Today my office sponsored a free webinar on writing news releases on behalf of your school, parish, or ministry. The webinar was led by Kathie Sass, director of communications for the Diocese of Springfield in Illinois, and it includes very helpful tips and advice for crafting releases that will appeal to the secular news media.
Kathie was also kind enough to provide the slides she used during her presentation:
Today I led a workshop for the Catechetical Leadership Association for the Diocese of Des Moines (CLADD). These parish catechetical leaders and I explored how to engage the “net generation” in their faith through the tools of the new media. Below are my slides and notes for the event as well as additional resources and recommendations for further reading.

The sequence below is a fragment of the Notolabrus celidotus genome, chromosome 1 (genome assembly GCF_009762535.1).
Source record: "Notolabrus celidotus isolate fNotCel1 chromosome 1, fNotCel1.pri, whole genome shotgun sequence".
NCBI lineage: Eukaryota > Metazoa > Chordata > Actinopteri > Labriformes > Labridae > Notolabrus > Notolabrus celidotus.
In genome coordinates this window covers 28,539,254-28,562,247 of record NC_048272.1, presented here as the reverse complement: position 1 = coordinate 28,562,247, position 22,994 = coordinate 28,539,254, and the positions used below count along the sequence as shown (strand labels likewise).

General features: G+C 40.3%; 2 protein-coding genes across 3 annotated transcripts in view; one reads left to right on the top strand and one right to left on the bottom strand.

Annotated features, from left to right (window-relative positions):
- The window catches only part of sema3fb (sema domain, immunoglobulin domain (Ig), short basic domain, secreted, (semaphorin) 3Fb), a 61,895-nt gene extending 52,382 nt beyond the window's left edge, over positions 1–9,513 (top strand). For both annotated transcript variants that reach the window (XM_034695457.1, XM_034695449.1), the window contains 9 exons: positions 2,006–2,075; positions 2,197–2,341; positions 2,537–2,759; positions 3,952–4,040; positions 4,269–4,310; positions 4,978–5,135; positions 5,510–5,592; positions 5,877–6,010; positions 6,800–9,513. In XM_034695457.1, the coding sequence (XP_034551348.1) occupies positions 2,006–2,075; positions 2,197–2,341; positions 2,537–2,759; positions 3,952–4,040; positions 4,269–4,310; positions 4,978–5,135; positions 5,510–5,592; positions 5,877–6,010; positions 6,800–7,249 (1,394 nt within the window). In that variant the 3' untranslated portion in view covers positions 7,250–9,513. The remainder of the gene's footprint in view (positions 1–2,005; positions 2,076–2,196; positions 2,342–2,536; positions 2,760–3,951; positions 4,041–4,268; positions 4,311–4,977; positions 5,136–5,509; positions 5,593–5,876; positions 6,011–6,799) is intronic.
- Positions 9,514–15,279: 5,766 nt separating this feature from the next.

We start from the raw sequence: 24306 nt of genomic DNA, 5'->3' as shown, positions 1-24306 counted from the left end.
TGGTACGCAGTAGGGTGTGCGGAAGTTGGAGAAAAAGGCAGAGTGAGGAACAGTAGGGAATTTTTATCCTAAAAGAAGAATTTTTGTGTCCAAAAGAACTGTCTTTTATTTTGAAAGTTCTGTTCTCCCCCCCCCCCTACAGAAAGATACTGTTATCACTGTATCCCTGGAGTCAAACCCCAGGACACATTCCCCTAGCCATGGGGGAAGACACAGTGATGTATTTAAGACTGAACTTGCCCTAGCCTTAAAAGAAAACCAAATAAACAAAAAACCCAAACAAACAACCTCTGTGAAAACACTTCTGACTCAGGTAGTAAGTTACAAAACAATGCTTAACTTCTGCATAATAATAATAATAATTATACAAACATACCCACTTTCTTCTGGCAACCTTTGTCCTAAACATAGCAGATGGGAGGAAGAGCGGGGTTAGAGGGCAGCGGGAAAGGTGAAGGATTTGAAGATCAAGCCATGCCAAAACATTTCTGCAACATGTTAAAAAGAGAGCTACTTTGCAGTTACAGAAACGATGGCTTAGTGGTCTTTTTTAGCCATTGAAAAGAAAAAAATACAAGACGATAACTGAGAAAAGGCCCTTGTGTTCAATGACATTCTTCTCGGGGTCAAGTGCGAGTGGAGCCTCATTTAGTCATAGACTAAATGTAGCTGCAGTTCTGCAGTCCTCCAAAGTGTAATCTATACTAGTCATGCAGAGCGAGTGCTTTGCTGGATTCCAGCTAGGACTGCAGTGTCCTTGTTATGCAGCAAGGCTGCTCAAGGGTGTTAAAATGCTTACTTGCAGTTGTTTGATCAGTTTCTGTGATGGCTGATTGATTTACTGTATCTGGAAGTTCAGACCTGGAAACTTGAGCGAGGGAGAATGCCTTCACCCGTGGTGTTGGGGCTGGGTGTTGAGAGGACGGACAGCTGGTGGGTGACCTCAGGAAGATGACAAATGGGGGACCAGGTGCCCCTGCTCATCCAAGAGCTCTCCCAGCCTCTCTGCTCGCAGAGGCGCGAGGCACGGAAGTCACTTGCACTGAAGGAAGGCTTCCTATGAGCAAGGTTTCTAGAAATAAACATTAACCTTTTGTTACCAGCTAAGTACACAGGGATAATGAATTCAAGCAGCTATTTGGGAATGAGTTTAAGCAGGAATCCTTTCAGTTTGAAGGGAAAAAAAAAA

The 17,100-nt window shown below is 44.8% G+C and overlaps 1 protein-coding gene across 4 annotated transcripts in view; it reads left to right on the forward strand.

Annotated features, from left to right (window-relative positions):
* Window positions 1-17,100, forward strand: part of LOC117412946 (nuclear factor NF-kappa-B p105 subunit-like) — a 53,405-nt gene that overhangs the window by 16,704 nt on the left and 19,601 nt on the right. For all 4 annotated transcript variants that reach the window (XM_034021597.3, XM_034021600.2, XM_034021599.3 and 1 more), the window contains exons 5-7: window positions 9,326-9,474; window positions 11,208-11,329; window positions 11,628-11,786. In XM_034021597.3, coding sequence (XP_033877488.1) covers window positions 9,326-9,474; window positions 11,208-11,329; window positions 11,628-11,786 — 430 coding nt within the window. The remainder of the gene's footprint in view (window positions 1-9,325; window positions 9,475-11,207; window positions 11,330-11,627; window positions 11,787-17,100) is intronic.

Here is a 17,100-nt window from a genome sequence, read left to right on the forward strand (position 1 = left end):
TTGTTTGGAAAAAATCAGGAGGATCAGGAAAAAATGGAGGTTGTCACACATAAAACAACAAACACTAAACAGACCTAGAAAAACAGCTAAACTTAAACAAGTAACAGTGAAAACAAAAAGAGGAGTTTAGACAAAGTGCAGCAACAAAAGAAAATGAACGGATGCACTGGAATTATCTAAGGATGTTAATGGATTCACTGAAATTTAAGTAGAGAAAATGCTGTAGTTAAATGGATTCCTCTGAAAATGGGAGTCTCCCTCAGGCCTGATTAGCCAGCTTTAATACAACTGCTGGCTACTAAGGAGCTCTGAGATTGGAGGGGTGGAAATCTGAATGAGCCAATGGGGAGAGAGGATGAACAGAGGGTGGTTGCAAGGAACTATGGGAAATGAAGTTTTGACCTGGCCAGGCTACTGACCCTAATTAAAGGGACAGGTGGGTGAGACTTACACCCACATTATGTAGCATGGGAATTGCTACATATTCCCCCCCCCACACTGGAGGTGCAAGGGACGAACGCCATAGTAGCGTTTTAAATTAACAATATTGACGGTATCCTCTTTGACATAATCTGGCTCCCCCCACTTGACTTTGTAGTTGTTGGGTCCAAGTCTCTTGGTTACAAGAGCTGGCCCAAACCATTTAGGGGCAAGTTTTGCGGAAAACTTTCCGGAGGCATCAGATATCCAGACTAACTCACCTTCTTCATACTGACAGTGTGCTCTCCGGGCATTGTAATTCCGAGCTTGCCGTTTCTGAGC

Thanks again to John Gaffney of the Diocese of Des Moines for the invitation and to the great catechetical leaders I met today — thank you for your participation and for making me feel welcome among you!
My notes from today’s presentation are available as a PDF file.
In an effort to expand my son’s cultural horizons I recently exposed him to a great one-two punch of classic science fiction: the original Star Trek episode “Space Seed” and it’s silver screen sequel Star Trek II: The Wrath of Khan: